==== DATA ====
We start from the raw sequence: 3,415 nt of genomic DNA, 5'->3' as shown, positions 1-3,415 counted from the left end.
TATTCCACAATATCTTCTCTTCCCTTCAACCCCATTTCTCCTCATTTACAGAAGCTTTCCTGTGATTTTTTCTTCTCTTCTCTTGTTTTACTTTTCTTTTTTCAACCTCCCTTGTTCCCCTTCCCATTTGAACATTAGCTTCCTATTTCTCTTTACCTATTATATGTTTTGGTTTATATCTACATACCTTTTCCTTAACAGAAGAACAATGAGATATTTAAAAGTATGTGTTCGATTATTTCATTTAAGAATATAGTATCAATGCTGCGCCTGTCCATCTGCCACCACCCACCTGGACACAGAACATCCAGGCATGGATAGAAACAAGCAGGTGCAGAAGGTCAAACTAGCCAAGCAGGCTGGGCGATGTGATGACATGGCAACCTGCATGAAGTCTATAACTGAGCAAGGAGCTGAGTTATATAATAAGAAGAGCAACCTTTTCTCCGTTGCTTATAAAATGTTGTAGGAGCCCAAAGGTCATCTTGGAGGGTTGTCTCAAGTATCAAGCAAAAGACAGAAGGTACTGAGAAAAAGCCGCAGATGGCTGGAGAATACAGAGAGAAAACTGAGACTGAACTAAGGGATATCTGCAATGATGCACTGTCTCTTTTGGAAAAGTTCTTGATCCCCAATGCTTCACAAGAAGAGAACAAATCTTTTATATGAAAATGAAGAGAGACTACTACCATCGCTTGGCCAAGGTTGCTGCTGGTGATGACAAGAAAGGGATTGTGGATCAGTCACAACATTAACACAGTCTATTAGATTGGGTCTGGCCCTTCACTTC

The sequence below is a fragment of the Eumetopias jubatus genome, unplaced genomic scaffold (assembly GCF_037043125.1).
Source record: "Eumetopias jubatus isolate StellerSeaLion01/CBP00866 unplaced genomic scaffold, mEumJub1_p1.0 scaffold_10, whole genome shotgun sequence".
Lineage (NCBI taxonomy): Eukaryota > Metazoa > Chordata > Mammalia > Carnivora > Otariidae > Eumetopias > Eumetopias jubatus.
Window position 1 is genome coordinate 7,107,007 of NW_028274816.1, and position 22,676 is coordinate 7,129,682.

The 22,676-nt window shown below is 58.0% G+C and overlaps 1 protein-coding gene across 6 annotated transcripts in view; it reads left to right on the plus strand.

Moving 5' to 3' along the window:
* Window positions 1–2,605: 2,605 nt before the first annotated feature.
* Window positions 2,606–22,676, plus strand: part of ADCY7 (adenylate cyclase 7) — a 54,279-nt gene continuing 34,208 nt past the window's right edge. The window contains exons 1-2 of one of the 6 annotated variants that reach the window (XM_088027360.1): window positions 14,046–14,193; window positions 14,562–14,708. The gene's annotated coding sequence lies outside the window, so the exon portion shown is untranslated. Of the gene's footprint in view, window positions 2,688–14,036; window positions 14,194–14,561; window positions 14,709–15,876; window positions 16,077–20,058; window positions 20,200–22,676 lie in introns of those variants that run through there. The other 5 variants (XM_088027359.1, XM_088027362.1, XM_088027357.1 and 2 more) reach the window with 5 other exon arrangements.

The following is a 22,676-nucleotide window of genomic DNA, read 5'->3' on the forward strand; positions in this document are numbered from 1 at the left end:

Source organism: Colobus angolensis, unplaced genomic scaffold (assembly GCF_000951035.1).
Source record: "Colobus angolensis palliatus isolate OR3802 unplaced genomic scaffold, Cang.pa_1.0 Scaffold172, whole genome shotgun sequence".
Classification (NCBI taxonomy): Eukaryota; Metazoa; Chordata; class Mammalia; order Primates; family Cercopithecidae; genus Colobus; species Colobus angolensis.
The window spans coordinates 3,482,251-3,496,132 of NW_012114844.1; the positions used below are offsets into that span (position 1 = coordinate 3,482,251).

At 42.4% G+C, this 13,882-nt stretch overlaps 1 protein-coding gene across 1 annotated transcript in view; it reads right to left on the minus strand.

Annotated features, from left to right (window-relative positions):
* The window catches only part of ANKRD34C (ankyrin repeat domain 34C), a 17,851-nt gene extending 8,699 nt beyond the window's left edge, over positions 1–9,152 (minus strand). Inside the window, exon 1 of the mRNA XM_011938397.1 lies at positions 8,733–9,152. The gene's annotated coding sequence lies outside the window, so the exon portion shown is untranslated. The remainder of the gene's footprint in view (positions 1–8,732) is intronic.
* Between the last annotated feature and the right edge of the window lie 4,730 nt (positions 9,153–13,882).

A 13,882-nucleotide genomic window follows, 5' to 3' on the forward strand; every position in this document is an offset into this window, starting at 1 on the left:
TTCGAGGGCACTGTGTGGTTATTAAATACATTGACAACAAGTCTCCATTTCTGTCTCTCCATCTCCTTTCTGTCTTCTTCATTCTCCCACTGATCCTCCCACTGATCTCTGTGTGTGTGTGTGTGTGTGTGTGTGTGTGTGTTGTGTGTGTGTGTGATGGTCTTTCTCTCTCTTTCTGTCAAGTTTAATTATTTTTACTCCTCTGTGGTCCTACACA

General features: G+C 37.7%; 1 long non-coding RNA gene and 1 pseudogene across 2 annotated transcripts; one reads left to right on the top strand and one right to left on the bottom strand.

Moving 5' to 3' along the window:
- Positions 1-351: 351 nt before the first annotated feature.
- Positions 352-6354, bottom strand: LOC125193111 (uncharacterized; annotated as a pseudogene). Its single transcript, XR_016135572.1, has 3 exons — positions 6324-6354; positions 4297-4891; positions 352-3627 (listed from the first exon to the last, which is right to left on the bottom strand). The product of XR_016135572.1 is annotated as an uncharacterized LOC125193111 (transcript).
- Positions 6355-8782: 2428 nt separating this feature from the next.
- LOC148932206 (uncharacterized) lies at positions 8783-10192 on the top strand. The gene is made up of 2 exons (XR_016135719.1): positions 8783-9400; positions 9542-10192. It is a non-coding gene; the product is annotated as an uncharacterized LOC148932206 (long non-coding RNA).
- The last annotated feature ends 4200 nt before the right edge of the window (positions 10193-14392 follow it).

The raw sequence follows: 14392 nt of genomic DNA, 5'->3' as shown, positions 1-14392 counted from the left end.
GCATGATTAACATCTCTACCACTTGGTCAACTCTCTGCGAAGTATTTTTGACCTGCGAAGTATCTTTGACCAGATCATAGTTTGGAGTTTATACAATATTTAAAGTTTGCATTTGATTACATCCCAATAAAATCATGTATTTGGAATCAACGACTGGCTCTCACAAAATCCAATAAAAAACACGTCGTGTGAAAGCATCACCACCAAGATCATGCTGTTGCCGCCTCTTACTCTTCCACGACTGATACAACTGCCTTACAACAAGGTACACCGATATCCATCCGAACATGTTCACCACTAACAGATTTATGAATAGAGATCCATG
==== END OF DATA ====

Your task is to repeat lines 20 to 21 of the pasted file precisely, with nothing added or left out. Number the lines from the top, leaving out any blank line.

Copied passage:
A 13,882-nucleotide genomic window follows, 5' to 3' on the forward strand; every position in this document is an offset into this window, starting at 1 on the left:
TTCGAGGGCACTGTGTGGTTATTAAATACATTGACAACAAGTCTCCATTTCTGTCTCTCCATCTCCTTTCTGTCTTCTTCATTCTCCCACTGATCCTCCCACTGATCTCTGTGTGTGTGTGTGTGTGTGTGTGTGTGTGTGTTGTGTGTGTGTGTGATGGTCTTTCTCTCTCTTTCTGTCAAGTTTAATTATTTTTACTCCTCTGTGGTCCTACACA